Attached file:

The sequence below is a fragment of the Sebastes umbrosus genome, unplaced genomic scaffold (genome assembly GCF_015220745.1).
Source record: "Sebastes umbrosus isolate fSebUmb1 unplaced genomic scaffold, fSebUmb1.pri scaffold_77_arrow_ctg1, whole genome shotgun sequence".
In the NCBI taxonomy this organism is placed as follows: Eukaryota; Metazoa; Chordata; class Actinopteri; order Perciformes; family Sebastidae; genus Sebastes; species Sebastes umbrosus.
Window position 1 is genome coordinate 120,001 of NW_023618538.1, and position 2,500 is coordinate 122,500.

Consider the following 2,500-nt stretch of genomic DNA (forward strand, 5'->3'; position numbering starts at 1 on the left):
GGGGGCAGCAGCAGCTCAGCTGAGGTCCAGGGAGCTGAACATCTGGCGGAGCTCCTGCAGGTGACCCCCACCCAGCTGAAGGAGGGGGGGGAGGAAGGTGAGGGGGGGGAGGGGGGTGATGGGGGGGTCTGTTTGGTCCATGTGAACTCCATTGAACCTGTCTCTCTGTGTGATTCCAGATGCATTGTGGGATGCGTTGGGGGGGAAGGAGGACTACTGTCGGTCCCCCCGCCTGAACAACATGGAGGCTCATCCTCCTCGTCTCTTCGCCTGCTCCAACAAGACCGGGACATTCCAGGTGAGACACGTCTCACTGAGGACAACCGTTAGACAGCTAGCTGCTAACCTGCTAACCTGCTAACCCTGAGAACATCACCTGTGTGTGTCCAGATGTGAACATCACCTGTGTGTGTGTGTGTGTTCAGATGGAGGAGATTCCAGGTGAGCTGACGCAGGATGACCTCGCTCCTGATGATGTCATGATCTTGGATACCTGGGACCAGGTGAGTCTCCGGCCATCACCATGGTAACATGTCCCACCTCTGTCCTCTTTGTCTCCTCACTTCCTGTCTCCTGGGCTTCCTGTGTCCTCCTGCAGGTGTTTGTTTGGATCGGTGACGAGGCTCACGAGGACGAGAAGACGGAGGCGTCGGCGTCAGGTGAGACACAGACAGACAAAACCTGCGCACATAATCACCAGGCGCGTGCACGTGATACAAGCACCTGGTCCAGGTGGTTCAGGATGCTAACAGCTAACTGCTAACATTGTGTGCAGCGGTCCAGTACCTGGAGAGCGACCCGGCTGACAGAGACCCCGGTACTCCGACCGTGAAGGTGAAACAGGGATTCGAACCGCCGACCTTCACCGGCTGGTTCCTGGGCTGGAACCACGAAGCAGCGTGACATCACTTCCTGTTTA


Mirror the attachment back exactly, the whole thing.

The sequence below is a fragment of the Sebastes umbrosus genome, unplaced genomic scaffold (genome assembly GCF_015220745.1).
Source record: "Sebastes umbrosus isolate fSebUmb1 unplaced genomic scaffold, fSebUmb1.pri scaffold_77_arrow_ctg1, whole genome shotgun sequence".
In the NCBI taxonomy this organism is placed as follows: Eukaryota; Metazoa; Chordata; class Actinopteri; order Perciformes; family Sebastidae; genus Sebastes; species Sebastes umbrosus.
Window position 1 is genome coordinate 120,001 of NW_023618538.1, and position 2,500 is coordinate 122,500.

Consider the following 2,500-nt stretch of genomic DNA (forward strand, 5'->3'; position numbering starts at 1 on the left):
GGGGGCAGCAGCAGCTCAGCTGAGGTCCAGGGAGCTGAACATCTGGCGGAGCTCCTGCAGGTGACCCCCACCCAGCTGAAGGAGGGGGGGGAGGAAGGTGAGGGGGGGGAGGGGGGTGATGGGGGGGTCTGTTTGGTCCATGTGAACTCCATTGAACCTGTCTCTCTGTGTGATTCCAGATGCATTGTGGGATGCGTTGGGGGGGAAGGAGGACTACTGTCGGTCCCCCCGCCTGAACAACATGGAGGCTCATCCTCCTCGTCTCTTCGCCTGCTCCAACAAGACCGGGACATTCCAGGTGAGACACGTCTCACTGAGGACAACCGTTAGACAGCTAGCTGCTAACCTGCTAACCTGCTAACCCTGAGAACATCACCTGTGTGTGTCCAGATGTGAACATCACCTGTGTGTGTGTGTGTGTTCAGATGGAGGAGATTCCAGGTGAGCTGACGCAGGATGACCTCGCTCCTGATGATGTCATGATCTTGGATACCTGGGACCAGGTGAGTCTCCGGCCATCACCATGGTAACATGTCCCACCTCTGTCCTCTTTGTCTCCTCACTTCCTGTCTCCTGGGCTTCCTGTGTCCTCCTGCAGGTGTTTGTTTGGATCGGTGACGAGGCTCACGAGGACGAGAAGACGGAGGCGTCGGCGTCAGGTGAGACACAGACAGACAAAACCTGCGCACATAATCACCAGGCGCGTGCACGTGATACAAGCACCTGGTCCAGGTGGTTCAGGATGCTAACAGCTAACTGCTAACATTGTGTGCAGCGGTCCAGTACCTGGAGAGCGACCCGGCTGACAGAGACCCCGGTACTCCGACCGTGAAGGTGAAACAGGGATTCGAACCGCCGACCTTCACCGGCTGGTTCCTGGGCTGGAACCACGAAGCAGCGTGACATCACTTCCTGTTTA